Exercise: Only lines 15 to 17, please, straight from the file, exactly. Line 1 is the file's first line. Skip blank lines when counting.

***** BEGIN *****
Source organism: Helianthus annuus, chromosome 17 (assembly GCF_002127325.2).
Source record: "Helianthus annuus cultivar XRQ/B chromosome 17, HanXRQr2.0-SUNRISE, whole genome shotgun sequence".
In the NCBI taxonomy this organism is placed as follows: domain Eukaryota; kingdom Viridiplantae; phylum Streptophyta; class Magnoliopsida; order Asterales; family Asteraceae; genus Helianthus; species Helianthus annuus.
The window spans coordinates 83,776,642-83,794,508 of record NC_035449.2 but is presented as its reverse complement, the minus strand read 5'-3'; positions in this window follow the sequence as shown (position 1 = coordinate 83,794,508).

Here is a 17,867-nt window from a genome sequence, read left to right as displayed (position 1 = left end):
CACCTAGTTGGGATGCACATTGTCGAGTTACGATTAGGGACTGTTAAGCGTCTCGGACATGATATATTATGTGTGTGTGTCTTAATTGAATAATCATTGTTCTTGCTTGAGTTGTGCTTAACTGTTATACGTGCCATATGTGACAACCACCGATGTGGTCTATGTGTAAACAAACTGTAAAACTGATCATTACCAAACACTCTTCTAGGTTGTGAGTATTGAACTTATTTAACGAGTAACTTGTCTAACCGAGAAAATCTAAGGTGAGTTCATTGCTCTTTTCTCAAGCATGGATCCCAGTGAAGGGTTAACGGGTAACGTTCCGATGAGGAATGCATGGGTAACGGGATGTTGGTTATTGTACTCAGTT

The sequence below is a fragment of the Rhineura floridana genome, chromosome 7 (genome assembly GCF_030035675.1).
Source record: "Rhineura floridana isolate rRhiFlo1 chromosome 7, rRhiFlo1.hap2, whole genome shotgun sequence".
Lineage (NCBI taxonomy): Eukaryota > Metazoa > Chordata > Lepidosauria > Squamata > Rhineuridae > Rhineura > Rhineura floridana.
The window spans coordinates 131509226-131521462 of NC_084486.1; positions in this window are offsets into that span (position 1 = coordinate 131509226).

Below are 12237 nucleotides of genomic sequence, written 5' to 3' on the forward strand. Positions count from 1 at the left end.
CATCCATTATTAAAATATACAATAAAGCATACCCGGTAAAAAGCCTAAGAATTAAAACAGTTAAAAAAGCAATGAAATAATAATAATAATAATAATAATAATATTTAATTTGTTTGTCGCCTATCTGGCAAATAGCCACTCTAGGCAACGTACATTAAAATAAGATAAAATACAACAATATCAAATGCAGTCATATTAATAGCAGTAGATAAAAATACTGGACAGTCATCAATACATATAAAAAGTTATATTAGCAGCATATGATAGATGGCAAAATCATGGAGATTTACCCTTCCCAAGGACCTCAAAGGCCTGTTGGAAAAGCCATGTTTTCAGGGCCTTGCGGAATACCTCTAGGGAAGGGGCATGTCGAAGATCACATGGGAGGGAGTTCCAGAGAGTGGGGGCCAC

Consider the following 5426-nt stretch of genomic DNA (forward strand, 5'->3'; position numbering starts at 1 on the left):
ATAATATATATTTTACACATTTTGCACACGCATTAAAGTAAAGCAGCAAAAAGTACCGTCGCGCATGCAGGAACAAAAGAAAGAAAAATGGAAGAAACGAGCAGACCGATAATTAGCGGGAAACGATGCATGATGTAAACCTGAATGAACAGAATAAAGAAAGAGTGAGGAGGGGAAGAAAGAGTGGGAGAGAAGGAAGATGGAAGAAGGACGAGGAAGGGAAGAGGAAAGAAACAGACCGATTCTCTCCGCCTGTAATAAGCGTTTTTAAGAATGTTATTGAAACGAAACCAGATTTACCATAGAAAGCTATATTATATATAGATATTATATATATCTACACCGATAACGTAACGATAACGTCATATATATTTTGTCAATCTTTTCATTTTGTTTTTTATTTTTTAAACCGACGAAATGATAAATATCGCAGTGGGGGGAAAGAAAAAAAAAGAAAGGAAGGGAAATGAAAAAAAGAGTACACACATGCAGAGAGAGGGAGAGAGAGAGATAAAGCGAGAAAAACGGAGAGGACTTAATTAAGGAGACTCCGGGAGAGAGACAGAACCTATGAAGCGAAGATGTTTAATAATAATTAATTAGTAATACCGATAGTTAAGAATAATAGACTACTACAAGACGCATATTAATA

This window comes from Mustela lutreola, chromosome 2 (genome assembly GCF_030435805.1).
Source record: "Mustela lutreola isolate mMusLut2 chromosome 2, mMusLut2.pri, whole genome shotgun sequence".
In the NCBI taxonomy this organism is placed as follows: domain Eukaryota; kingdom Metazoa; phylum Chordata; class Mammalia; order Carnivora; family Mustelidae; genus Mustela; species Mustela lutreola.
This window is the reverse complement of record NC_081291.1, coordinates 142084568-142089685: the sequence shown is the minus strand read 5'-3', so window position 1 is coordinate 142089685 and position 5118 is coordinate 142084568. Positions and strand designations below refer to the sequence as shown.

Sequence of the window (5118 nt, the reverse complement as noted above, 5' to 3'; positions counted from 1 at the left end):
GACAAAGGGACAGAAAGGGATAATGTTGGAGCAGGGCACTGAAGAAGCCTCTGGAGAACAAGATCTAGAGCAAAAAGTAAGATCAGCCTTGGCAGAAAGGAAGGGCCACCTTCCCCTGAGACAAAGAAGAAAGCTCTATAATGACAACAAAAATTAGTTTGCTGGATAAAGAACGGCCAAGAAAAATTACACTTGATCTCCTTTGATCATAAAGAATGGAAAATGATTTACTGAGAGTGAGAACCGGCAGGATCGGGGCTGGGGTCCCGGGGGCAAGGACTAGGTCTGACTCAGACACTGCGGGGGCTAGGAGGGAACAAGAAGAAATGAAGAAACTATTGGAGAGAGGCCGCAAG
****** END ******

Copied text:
This window comes from Mustela lutreola, chromosome 2 (genome assembly GCF_030435805.1).
Source record: "Mustela lutreola isolate mMusLut2 chromosome 2, mMusLut2.pri, whole genome shotgun sequence".
In the NCBI taxonomy this organism is placed as follows: domain Eukaryota; kingdom Metazoa; phylum Chordata; class Mammalia; order Carnivora; family Mustelidae; genus Mustela; species Mustela lutreola.